‘The future of cars may not be quite what you think’
‘The future of cars may not be quite what you think’
To coincide with ‘Green Transport Week’ Tom Riley, Portfolio Manager of the AXA WF Framlington Robotech Fund, shares his thoughts on the automotive sector and where new investment opportunities lie:
- Given there has been a shift in the automotive sector towards electric cars as the future of transport, combined with ideas around shared mobility, the emphasis for investment opportunities in the industry is changing.
- Whilst cars will continue to be bought and sold, industry investments now span from app developers, battery makers, and chip manufacturers to sectors such as insurance
“It has been forecast that the number of cars on the road worldwide is set to double, to roughly two billion by 2040.[i] At the same time, by 2050 it is estimated that around 70% of the global population will live and work in cities.[ii] Which raises the question, where will these billions of cars be stored?
“However, it isn’t just the space required for everyone to have a personal vehicle that will force change through the system; it is also the increase in the range of alternatives. For city dwellers it is already much harder to justify owning a vehicle they hardly ever use when they can get a pretty similar experience by downloading a ride-hailing app onto their smart phone.
“This is where the second major factor i.e. technology, is forcing change through the automotive industry. Rapid strides in computing power, connectivity, vision systems and artificial intelligence mean that a world in which self-driving cars ride alongside (and eventually replace) human driven ones may not be very far away. Goldman Sachs now predicts that the global ride-hailing and ride-sharing business will grow from a current value of around $5bn to around $285bn by 2030, assuming self-driving car technology proceeds at the expected level.3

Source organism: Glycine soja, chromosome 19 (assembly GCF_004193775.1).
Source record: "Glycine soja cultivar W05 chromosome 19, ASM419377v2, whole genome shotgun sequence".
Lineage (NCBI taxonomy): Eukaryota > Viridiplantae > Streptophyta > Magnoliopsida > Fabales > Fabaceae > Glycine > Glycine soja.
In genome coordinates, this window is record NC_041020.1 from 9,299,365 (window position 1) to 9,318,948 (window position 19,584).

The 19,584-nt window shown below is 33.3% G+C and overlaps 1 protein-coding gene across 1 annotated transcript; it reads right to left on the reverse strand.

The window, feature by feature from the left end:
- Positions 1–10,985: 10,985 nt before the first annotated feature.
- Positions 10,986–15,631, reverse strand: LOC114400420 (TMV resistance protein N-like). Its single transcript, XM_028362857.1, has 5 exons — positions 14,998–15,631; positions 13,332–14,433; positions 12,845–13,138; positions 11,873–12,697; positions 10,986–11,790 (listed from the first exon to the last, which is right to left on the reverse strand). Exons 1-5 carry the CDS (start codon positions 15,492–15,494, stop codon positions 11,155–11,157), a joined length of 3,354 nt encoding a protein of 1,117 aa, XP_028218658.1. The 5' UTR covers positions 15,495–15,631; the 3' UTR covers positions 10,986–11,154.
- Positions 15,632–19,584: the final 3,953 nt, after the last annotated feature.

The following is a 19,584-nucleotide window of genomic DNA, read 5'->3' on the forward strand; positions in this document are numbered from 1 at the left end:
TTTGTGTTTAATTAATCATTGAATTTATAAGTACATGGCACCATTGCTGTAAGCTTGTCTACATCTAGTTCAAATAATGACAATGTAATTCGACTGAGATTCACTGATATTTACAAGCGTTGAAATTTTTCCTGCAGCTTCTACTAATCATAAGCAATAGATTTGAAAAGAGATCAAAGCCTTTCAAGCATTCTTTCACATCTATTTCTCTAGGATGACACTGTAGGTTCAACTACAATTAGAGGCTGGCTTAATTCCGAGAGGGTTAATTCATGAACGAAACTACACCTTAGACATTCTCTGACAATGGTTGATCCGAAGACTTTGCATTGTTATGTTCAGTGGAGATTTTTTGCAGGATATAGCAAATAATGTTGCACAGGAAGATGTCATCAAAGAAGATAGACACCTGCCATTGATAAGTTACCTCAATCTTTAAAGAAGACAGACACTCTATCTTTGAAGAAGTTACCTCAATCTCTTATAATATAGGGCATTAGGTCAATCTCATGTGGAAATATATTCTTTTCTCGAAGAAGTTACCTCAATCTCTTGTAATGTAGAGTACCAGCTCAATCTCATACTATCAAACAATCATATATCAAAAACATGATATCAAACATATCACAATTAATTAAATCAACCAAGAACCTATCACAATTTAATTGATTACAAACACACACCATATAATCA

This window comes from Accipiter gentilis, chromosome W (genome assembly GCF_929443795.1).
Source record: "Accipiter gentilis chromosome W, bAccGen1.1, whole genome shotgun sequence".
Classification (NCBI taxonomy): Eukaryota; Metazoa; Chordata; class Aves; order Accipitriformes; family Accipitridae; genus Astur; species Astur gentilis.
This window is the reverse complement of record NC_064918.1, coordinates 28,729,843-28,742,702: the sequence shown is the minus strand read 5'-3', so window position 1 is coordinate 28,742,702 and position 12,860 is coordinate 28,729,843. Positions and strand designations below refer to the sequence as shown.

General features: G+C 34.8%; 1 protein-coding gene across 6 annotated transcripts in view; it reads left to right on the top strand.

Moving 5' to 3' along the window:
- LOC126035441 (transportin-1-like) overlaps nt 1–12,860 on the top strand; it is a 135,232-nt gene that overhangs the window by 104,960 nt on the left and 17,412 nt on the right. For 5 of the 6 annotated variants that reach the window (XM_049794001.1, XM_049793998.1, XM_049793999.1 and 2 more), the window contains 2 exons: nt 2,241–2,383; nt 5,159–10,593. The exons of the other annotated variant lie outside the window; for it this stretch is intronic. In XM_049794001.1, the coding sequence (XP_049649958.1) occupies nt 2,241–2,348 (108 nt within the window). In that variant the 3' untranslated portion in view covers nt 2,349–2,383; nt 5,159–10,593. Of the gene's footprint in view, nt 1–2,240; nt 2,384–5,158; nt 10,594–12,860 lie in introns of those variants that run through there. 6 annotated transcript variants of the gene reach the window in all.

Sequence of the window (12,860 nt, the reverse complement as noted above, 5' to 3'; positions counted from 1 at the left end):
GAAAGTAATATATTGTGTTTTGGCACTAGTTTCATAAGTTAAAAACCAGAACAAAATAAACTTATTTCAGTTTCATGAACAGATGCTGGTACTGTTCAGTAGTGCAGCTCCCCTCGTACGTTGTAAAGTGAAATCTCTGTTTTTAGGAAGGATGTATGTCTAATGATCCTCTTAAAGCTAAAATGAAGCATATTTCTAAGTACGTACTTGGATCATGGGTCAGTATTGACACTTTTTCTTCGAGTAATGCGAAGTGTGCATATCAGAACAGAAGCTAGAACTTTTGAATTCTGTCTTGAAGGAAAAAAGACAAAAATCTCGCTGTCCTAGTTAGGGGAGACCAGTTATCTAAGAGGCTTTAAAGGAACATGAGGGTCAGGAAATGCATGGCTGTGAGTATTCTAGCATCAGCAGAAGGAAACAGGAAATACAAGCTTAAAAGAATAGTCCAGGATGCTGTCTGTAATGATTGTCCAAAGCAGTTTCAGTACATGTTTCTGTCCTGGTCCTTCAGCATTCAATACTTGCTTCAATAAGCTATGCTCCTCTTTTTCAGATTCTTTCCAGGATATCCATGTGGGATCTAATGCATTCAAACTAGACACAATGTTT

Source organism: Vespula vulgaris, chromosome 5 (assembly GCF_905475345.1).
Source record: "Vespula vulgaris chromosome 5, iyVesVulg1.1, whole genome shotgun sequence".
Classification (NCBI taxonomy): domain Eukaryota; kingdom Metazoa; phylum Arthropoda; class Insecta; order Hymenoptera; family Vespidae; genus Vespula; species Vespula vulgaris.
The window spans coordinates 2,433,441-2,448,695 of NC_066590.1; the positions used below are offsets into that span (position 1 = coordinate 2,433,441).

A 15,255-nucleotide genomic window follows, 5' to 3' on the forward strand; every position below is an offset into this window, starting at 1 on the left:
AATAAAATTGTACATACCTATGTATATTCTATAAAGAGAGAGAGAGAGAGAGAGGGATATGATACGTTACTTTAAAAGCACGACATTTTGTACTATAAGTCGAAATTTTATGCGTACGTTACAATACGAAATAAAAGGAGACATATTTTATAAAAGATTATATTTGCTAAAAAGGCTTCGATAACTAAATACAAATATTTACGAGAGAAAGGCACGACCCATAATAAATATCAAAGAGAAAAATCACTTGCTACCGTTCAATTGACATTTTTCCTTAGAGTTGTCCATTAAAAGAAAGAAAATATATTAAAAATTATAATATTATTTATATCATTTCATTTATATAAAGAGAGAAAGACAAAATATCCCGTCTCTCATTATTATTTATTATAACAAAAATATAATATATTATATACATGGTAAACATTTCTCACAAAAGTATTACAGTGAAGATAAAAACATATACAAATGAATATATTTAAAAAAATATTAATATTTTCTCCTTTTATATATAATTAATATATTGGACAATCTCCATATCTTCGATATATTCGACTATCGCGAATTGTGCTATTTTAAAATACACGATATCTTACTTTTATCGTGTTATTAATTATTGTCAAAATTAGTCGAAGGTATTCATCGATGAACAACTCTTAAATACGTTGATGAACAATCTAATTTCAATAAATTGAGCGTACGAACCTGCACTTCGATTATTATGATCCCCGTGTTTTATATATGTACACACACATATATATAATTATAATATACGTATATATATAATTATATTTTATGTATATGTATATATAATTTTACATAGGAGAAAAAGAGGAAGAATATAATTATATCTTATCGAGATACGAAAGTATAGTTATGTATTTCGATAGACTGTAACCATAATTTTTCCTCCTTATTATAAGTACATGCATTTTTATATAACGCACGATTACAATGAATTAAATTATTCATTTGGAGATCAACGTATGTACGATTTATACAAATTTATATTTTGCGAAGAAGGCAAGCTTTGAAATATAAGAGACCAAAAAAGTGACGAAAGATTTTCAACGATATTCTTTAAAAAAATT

“The other driver of change is the environment. Greater awareness of climate change is forcing a shift from fossil-fuelled vehicles to electric ones. We have already seen a significant jump in electric vehicle (EV) ownership; from basically a standing start less than 20 years ago, to more than two million EVs were sold in 2016. According to the International Energy Agency, the stock of EVs by 2030 could number north of 200m.
“As a result of these two forces, as well as the ongoing improvements to battery and other, ancillary technologies, it is likely that mobility as a service will continue to grow in stature. A recent study by McKinsey predicted that by 2030 one out of every 10 cars sold could be a shared vehicle of some sort.4
“That is not to say that cars will no longer be bought and sold but rather that the emphasis is changing. As cars become more eco-friendly, more connected to the each other and more intelligent, the supply chains supporting them will grow. Additionally, with this shift to convenience, the companies that make these vehicles - and their profit margins - are likely to alter too. With that growth and change, comes a whole new opportunity set for investors.
“In such a world, the choice for an auto investor isn’t just between Ford and Toyota for example. It isn’t even between Tesla and the Nissan LEAF; it is between app developers and battery makers, car builders and chip manufacturers. That is not to mention the other industries that will be fundamentally affected by this shift in focus.
“When mobility is a service, rather than a status symbol, insurance rates too will change. Currently, around 1.3m people die on the world’s roads.5 And, it is generally accepted that the majority of these are the result of human error rather than mechanical failure (most reports into the statistics put the figure at around 90%6) but when roads are ruled by law-abiding, artificially intelligent algorithms plugged directly into the traffic grid, human error and accident rates will likely decline as well – challenges the insurance sector and investors in it will need to grapple with.
“When a sector is as dramatically disrupted as the automotive sector has been, and will continue to be, the full effect of the changes will take a long time to be known. This means that the potential investment universe has and will continue to expand. It also means the incumbent players are increasingly being forced to think differently about what they do. Both of which are potentially exciting for long-term investors.”
(For a more in-depth view on any of the above convictions please contact the media relations team to arrange an interview.)
Notes to Editors
 BAML February 2017
5 UN April 2018 https://news.un.org/en/story/2018/04/1007151
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